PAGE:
(STL.News) – U.S. Attorney John H. Durham and Connecticut Attorney General William Tong today announced that EAN JAMES, D.M.D., has entered into a civil settlement with the federal and state governments in which he will pay more than $148,000 to resolve allegations that he caused overpayments to be paid by the Connecticut Medicaid Program.
James is an oral and maxillofacial surgeon who practices at Hartford County Oral Surgery in Bristol and Rocky Hill. The government’s allegations against James arise out of billing Medicaid for sedation and anesthesia services without a valid permit to perform those services.
In order for a dentist to administer moderate or deep sedation or general anesthesia to patients during dental procedures, the State of Connecticut requires the practitioner to have an active permit to perform conscious sedation, issued by the Connecticut Department of Public Health (“DPH”). This conscious sedation permit must be renewed annually. If the annual deadline to renew the conscious sedation permit lapses, there is a 90-day grace period during which a dentist may still administer anesthesia and sedation under the expired permit and may still apply for a renewal. Once the grace period expires, the permit becomes void. The dentist may not administer anesthesia or sedation, and must apply for a new permit if he or she wishes to resume providing those services.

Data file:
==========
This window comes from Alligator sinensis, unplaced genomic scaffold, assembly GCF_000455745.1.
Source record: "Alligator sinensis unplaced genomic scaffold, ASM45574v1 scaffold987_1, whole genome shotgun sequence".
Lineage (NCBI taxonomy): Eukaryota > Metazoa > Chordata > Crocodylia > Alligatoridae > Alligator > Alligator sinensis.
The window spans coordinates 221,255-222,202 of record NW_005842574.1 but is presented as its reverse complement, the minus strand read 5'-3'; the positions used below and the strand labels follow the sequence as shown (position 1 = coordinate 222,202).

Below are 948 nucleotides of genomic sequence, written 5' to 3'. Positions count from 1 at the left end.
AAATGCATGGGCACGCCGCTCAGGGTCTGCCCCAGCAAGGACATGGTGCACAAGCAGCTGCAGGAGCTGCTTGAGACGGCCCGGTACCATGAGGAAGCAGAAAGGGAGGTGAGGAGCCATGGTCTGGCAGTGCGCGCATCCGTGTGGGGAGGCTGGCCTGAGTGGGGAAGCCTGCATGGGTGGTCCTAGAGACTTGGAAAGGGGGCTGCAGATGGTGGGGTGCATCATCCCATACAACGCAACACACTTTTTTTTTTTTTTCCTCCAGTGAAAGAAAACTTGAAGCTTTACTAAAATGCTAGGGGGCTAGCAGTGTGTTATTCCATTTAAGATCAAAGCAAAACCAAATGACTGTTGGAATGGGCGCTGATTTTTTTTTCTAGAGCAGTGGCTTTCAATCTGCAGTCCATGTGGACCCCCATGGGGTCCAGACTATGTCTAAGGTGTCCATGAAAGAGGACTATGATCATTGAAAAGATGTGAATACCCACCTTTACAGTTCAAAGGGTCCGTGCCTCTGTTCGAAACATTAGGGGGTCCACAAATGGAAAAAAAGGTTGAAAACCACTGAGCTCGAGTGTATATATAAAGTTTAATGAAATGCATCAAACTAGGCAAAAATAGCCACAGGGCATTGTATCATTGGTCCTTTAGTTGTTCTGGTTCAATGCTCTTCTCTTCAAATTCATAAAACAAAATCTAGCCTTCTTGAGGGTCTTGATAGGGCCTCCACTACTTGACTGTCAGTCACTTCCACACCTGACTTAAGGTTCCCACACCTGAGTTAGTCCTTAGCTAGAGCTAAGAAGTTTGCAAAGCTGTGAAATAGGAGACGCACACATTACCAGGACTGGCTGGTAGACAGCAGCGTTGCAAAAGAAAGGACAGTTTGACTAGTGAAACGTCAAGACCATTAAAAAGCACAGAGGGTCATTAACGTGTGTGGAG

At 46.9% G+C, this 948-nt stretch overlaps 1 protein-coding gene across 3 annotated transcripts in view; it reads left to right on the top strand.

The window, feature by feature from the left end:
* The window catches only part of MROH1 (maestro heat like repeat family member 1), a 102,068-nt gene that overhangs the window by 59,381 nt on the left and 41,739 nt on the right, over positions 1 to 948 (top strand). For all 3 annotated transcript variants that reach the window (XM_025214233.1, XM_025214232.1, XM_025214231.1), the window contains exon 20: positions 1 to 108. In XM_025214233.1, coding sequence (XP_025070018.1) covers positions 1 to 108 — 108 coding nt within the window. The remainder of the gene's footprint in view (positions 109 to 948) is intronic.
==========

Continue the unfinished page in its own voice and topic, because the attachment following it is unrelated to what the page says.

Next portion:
On April 30, 2018, James’ conscious sedation permit lapsed. He failed to renew his permit and, on August 1, 2018, the 90-day grace period expired. Despite not having an active permit, James continued to provide anesthesia and sedation services to Medicaid patients undergoing certain oral surgical procedures, and billed Medicaid for these services. The government alleges that these claims for sedation services performed without a valid permit were improper.
To resolve his liability, James will pay $148,632.23 to the federal and state governments for conduct occurring between August 1, 2018, and June 7, 2019.
This matter was investigated by the Office of the Inspector General for the Department of Health and Human Services, and the Connecticut Office of the Attorney General. This case was prosecuted by Assistant U.S. Attorney Sara Kaczmarek, and by Assistant Attorney General Michael Cole of the Connecticut Office of the Attorney General.